Home Opinion Like the balkanization of Kano Emirate like the assault on ASUU

Like the balkanization of Kano Emirate like the assault on ASUU

by Isiyaku Ahmed
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By Bala Ibrahim

Pursuant to my last article on ASUU, captioned, Forsaking the value of knowledge for the vanity of know-how, wherein I accused ASUU of acting at variance with experience and the conventional principles of logic, as usual, I received some responses from the academics, but unlike before, this time around, the reactions came from their matured members.

Those who responded, via private messaging, acted differently from their younger members, who were in the habit of sending insults as if we are cowboys. Almost in unison, all the responses faulted my comparison of what happened in Kano and the present fight between ASUU and the Federal Government.

I hadn’t the intention of extending the discourse, but because of the maturity of the responses, vis a vis the need to refresh history, in order not to mislead the media in the distortion of issues, I felt it righteous to come back.

And am back to show the similarities between what happened in Kano, where the old Kano Emirate was balkanized into 5 Emirates, viz: Bichi, Karaye, Gaya, and Rano, in addition to the Kano Emirate, which was substantially reduced, and what is trying to happen to ASUU.

The drama started in a manner similar to the ASUU scenario, but maybe because of sentiments; some members of ASUU are not seeing it that way.

In a manner reminiscent of the ASUU scenario, a dispute arose between Emir Muhammadu Sunsi 11 and Governor Ganduje of Kano, sometime in 2017, and before you could say, Jack, the story had changed to the probe of the Emirate council’s finances, in an evidently engineered plot by the government to remove the Emir.

All that could be done was done, but I think, ego became a regular visitor to the two camps, and within a short period of time, a bill was sent to the state House of Assembly, seeking the creation of new Emirates and first-class Emirs in Gaya, Rano, Karaye and Bichi. The bill had no difficulty passing through at the House because the governor wants it that way.

Governor Ganduje signed the bill at an elaborate ceremony at the Government House, on the same day it was unanimously passed by the House, thereby creating four more emirates, ending Emir Sanusi’s reign over 44 local governments, and drastically cutting down his powers to only eight local governments.

Although I am a beneficiary of the split, because my hometown was elevated from a District to an Emirate, all the same, I felt bad, that my friend cum father was subdued.

The government did not stop there, it insisted on adhering to the dictates of the amendments in the law, which changed the pattern of the composition of the Emirate councils in all five Emirates.

By the new arrangement, the choice of council members by the Emir is changed, making local government chairmen, secretary to the state government, and five appointees of the governor into the councils. The chairmanship of the council of chiefs would also no longer be permanent, but rotational.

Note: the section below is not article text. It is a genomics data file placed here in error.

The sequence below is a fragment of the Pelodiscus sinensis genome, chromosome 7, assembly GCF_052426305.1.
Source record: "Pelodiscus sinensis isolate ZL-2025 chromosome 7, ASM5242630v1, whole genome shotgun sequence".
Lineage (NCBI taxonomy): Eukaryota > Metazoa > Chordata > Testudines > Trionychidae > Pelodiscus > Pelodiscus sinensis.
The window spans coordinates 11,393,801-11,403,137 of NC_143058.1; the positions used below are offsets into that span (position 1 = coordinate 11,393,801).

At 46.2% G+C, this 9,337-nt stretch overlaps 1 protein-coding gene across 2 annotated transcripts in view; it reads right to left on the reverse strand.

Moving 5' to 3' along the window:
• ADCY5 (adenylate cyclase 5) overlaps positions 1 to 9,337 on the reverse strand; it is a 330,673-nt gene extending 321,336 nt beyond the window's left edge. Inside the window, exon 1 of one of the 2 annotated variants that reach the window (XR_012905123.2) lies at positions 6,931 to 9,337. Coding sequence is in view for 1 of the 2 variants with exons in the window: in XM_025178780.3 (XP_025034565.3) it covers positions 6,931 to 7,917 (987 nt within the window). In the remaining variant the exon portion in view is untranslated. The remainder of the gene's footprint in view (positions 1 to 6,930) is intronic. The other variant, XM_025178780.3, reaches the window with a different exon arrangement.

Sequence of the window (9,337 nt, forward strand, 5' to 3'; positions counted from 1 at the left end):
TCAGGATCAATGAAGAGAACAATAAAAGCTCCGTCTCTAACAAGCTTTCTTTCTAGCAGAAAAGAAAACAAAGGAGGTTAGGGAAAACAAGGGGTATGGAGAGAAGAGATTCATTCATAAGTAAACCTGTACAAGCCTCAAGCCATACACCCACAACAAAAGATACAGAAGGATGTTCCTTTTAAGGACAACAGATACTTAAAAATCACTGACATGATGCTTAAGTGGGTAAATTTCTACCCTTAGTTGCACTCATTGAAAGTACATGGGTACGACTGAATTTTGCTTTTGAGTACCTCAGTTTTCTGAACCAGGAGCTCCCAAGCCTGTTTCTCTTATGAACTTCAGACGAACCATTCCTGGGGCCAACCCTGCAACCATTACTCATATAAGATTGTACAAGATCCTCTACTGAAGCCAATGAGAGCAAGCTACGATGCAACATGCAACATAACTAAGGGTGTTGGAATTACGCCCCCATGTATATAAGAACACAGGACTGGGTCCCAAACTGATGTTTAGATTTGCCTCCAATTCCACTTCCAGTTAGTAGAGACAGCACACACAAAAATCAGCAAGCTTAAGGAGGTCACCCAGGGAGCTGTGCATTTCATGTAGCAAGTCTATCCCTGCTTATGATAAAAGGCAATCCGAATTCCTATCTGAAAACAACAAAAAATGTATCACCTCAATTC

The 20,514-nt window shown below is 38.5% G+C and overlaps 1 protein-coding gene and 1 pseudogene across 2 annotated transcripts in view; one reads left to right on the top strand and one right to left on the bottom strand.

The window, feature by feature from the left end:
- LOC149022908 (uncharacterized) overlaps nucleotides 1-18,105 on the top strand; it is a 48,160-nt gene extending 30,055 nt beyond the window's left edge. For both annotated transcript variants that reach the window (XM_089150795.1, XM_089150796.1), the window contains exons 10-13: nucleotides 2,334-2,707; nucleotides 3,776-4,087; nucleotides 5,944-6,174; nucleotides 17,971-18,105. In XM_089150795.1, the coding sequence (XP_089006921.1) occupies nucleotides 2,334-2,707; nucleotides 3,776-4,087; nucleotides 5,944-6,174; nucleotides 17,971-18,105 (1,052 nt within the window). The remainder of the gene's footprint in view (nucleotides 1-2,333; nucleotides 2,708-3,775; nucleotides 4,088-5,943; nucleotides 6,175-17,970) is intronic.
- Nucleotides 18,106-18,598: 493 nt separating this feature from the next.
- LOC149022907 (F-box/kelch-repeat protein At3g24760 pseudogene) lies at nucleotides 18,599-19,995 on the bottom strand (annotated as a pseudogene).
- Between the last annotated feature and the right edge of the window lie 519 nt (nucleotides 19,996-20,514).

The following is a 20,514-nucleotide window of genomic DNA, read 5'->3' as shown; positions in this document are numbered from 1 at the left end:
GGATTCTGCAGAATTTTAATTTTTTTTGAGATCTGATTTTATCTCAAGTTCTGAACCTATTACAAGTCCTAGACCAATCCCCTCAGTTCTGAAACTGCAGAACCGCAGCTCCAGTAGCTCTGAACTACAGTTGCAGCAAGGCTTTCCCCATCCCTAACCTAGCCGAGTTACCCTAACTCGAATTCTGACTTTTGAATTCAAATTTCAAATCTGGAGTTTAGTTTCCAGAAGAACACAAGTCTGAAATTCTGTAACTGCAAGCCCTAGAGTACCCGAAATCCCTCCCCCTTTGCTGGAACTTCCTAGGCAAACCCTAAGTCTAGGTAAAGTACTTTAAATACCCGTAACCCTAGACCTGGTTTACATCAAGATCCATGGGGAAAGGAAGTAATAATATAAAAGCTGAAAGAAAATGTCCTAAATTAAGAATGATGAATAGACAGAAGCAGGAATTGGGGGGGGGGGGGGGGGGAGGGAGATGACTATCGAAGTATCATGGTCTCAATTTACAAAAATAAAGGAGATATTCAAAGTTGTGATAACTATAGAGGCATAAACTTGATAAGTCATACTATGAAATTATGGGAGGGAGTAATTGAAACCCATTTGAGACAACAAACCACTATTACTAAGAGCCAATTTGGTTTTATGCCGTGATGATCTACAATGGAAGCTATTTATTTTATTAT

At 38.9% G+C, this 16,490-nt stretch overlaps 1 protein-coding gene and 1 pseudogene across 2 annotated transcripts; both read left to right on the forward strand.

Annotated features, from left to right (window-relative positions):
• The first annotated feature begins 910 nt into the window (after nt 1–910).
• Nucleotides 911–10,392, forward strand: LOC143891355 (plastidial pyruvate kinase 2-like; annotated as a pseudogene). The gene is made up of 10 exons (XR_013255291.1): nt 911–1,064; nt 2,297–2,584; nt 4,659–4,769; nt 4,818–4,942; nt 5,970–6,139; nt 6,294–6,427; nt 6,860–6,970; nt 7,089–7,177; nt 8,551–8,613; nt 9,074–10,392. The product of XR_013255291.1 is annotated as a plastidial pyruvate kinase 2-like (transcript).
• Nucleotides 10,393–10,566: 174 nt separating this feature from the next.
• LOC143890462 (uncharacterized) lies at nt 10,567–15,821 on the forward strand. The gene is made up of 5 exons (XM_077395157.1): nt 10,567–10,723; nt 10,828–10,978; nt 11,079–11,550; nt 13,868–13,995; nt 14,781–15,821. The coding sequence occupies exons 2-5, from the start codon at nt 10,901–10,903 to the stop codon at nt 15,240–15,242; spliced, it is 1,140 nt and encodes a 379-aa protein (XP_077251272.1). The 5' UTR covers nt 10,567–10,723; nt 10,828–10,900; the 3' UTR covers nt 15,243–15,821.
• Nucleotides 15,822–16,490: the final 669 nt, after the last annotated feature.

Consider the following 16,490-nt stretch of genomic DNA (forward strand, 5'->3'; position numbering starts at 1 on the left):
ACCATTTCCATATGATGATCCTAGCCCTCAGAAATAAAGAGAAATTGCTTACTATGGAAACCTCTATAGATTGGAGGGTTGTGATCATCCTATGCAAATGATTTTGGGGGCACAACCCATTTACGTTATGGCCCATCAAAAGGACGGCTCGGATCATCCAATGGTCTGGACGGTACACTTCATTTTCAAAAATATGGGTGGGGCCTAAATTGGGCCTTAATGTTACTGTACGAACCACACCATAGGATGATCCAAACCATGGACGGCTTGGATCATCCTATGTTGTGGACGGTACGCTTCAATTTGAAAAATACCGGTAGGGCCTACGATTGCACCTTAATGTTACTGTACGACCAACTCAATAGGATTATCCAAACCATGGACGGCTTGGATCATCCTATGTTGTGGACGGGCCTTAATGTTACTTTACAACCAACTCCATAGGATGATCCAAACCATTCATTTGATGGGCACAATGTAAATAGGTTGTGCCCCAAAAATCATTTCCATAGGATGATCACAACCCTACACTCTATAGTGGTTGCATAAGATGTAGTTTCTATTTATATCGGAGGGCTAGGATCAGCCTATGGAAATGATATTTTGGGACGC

In short, depending on the timetable, Emir Sunusi would be compulsorily compelled to be answerable one day, to any of the new Emirs, which hitherto were subservient to him.

With this development, one needs not to be a soothsayer to see the intent of humiliation in the new arrangement. By the 9th of March 2020, Emir Sanusi was dethroned by Governor Ganduje and banished from the state. That was the end, and a strong statement on the meaning of power in Nigeria, in support of late Abubakar Rimi’s position that:

“A traditional ruler who decides, for whatever reason, to develop a hostile and intransigent attitude against the Government in power, must know that he is going against the people themselves. For a traditional ruler, that is the most unwise thing to do.

“You simply cannot fight Government and win. It never happened anywhere, it would never happen in Kano state.”

If we juxtapose what is happening with ASUU today, including the new government’s innuendo on the need to probe the finances of universities, alongside what happened with Emir Muhammadu Sunusi 11 and the Kano Emirate, we can see that the road to the death of ASUU is clearly signposted.

While the argument of some of my friends in ASUU is that the motive, mission, and reason of ASUU in the strike is different from that between the Emir and the government of Kano, I hasten to tell them that all those nouns they are using are nothing but semantics, the bottom line is that the ego of a government has been challenged.

Like Rimi said, the government would naturally react with the fullest force. Lawyers would say, a reasonable mind would only look at the likely direction of the reaction, which cannot go at variance with the sayings of late Rimi.

Just the way Kano Emirate was balkanized into units because of the “offense” of Emir Sunusi 11, and equal powers and recognition given to the new units, with the creation and recognition of CONUA and NAMDA, ASUU should be ready for more shockers.

In fact, initially, when I saw NAMDA, I thought it was NAFDAC misspelled, and that the government was being too wicked, by asking NAFDAC to take over ASUU.

So take it or leave it, unless there is a change of stance, everything that happened with the old Kano Emirate would surely happen with ASUU in due course.

Go to court? Please ask Emir Sunusi 11. His lawyers on the issue are amongst the best brains in the legal profession of Nigeria today. The Hausa man would say, “In kunne yaji, to jiki ya tsira”.

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